HitFix: And how did the Silverstone arc play out, from your point of view?
EK: Great. Really great. She’s super-cool and they definitely have a lot of chemistry and it was a very unusual role that we asked her to step into and I think she did a really good job and I really like what we did. I think she’s really great and it was really fun to see the two of them together and I really enjoyed having her.
HitFix: How much “Clueless” winking actually made it into the episodes?
EK: [Laughter.] I don’t know! There was some there. It was so funny. They were both like, “Really?” I’m like, “You have to do a little of it!” We did some of it and I haven’t gotten into editing on those episodes yet, so it remains to be seen. I definitely feel like there’s a way to do it. It should be there. I think there should be a hint of it. But it also needs to disappear at some point, because it just becomes distracting. But I think in the early episodes, when she first emerges, I do feel like you owe it to the fans. Everybody wants to see a little nod to it, so we have a couple moments in there and we’ll see how well we can smooth out the edges.
HitFix: The entire series was set in motion by George’s panic over Tessa’s sexuality and then we had a callback to that a couple episodes ago. Is that going to evolve and presumably lessen over time?
EK: Yeah, I mean I think that George, in that episode where it came up again, is sorta coming to the realization that it’s really not about where you move your kid to and that this is part of the process of having a daughter who grows into a woman and a teenager who’s going to delve into these areas. I think, and hopefully what the viewers will feel as well, is that Chatswin still was a good choice, even with the idea that these kids are equally if not more sexed up than their counterparts in the city, that the move in general has brought George and Tessa closer together in their ability to talk about things.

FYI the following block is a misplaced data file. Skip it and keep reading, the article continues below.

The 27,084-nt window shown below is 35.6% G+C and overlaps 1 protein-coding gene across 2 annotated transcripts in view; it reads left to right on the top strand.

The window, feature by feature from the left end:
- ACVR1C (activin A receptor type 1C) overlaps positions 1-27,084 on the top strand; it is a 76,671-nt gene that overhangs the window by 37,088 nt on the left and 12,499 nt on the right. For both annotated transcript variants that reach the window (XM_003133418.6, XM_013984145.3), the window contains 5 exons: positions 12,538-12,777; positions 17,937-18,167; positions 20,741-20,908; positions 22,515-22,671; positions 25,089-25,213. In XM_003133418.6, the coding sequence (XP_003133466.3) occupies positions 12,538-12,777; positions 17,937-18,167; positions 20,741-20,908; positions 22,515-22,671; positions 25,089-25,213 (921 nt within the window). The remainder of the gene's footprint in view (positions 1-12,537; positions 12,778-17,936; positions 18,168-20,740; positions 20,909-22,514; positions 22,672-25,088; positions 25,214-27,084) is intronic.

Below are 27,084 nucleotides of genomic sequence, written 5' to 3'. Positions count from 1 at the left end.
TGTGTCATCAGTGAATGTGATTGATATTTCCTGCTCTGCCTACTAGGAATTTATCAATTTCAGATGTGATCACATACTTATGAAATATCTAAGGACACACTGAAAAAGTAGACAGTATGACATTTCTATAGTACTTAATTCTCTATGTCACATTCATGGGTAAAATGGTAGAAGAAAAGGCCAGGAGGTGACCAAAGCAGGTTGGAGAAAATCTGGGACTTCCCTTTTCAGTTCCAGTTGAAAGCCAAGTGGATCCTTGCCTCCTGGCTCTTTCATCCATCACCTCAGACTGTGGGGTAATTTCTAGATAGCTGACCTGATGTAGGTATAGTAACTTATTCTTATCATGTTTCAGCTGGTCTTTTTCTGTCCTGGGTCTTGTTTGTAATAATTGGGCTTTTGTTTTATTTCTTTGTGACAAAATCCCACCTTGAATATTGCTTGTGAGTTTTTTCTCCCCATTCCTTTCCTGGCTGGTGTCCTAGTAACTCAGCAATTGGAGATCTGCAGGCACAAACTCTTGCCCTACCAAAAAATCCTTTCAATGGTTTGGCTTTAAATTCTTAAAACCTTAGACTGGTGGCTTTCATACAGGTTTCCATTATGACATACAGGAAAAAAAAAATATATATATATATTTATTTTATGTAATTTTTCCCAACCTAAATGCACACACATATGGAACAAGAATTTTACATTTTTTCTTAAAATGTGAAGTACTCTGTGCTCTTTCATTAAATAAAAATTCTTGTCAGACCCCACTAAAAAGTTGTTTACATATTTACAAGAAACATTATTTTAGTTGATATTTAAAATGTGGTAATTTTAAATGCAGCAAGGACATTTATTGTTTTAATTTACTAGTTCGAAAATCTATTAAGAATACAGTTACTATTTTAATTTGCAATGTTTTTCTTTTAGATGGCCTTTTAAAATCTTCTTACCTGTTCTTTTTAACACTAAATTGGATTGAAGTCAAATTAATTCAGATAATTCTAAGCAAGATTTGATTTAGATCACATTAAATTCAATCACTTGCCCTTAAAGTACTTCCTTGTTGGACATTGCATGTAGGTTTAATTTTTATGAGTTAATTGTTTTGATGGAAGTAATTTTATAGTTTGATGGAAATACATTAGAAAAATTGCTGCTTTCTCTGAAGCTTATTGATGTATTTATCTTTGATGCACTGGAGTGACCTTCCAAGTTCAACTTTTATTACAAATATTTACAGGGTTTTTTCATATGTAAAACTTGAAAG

In the writers’ room, we talk about: What was their life before, that we didn’t see? How did it function before? What really motivated this movie? Obviously the condoms were symptomatic of a bigger issue, which is George must have been in a situation where he felt like he didn’t really know what was going on with Tessa and the idea that he’s moved to a place where the parents are that much more involved and he has an opportunity and even knows her friends well enough to get them to come over for game night when she’s not home, that somehow he’s done well. He’s more hands-on. They’re talking more. They’re more involved. And I think that hopefully as he comes to realize that, that they’re probably more in touch than they were when he lived in the city, that he can sorta back off a little bit and allow her to be more of an adult. I think he wants to be that person to her and it’s just about him wrapping his head around how to treat her that way.
HitFix: Is it good material that you guys have been brainstorming from that past life? Is a flashback episode a possibility?
EK: We haven’t really… It creates its own problems, the New York flashback stuff. It looked OK on Thanksgiving. It’s really hard to do if it’s not gonna be like really well done and I guess if it were strictly interiors and stuff, there’s a way to do it. We talked about it more at the start of the show. We did it on Halloween. There was a little trick-or-treating flashback. There was the episode, “Charity Case,” which was, I think, very unsuccessful for the New York flashback. That was very early on when we were still sorta figuring out how to film it in a way that it felt real, but I think if it’s not gonna be done really well, it’s actually disruptive. I think, in theory… Yeah! But unless we can really nail how it’s going to be portrayed, it’s a very dangerous street to walk down, that New York street on the lot, I mean.